July Revolution


July Revolution
(1830) Insurrection that brought Louis-Philippe to the throne of France.

It was precipitated on July 26 by Charles X's publication of restrictive ordinances contrary to the spirit of the Charter of 1814. Demonstrations were followed by three days of fighting (July 27–29), Charles's abdication, and the proclamation of Louis-Philippe as king. The bourgeoisie secured a political and social ascendancy that was to characterize the subsequent July Monarchy.

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▪ French history
French  Révolution De Juillet,  also called  July Days 

      (1830), insurrection that brought Louis-Philippe to the throne of France. The revolution was precipitated by Charles X's (Charles X) publication (July 26) of restrictive ordinances contrary to the spirit of the Charter of 1814. Protests and demonstrations were followed by three days of fighting (July 27–29), the abdication of Charles X (August 2), and the proclamation of Louis-Philippe as “king of the French” (August 9). In the July Revolution the upper middle class, or bourgeoisie, secured a political and social ascendancy that was to characterize the period known as the July Monarchy (1830–48). See also 1830, Revolutions of.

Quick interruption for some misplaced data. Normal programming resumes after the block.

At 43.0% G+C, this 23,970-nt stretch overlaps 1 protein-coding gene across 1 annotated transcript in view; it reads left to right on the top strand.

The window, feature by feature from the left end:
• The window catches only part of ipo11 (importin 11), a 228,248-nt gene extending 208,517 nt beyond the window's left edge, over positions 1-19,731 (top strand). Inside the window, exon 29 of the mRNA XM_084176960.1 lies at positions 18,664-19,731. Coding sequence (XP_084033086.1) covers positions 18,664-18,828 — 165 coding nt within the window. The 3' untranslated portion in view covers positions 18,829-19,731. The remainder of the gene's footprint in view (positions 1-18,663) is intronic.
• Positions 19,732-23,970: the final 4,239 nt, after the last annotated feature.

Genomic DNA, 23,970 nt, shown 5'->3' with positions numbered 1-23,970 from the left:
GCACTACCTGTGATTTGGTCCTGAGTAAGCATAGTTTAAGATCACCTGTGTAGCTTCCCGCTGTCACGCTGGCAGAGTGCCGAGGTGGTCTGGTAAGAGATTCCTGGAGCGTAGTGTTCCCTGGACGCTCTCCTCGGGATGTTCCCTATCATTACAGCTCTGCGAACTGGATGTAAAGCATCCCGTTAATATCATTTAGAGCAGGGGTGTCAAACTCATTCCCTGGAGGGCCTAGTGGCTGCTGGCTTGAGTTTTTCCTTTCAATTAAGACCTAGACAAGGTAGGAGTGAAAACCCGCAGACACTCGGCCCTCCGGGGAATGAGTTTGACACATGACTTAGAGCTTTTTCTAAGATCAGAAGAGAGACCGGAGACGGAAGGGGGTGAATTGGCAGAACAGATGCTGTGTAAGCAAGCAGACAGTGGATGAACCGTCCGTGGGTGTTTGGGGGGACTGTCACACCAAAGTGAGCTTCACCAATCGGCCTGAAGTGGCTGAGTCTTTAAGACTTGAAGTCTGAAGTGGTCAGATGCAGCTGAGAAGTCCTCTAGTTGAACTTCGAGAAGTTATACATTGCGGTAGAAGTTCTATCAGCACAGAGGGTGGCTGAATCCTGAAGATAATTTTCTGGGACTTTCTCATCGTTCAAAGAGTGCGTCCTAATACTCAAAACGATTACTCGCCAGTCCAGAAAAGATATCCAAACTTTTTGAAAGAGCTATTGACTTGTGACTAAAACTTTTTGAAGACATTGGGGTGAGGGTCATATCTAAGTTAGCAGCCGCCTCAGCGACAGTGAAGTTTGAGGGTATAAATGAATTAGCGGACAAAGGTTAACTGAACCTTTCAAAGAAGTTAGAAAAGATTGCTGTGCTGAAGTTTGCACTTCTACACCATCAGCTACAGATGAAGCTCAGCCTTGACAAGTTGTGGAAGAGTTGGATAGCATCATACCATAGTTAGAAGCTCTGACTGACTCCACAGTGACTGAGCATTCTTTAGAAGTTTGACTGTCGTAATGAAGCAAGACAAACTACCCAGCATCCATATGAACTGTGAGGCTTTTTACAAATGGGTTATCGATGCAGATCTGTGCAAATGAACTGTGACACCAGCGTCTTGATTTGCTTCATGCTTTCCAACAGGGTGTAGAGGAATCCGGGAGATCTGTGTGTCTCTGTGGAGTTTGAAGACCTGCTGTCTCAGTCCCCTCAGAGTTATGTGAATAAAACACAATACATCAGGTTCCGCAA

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Universalium. 2010.

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